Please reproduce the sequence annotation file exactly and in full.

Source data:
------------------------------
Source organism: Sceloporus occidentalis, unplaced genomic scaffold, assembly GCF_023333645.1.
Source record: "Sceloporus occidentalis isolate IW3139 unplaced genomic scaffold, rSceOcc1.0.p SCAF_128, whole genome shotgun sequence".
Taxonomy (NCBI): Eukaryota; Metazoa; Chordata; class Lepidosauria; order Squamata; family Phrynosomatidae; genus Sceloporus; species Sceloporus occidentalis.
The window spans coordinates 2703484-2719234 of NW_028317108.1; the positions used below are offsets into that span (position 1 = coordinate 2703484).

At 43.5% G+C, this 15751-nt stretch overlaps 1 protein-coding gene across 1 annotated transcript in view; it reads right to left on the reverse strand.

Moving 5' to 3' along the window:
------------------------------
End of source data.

Source organism: Sceloporus occidentalis, unplaced genomic scaffold, assembly GCF_023333645.1.
Source record: "Sceloporus occidentalis isolate IW3139 unplaced genomic scaffold, rSceOcc1.0.p SCAF_128, whole genome shotgun sequence".
Taxonomy (NCBI): Eukaryota; Metazoa; Chordata; class Lepidosauria; order Squamata; family Phrynosomatidae; genus Sceloporus; species Sceloporus occidentalis.
The window spans coordinates 2703484-2719234 of NW_028317108.1; the positions used below are offsets into that span (position 1 = coordinate 2703484).

At 43.5% G+C, this 15751-nt stretch overlaps 1 protein-coding gene across 1 annotated transcript in view; it reads right to left on the reverse strand.

Moving 5' to 3' along the window: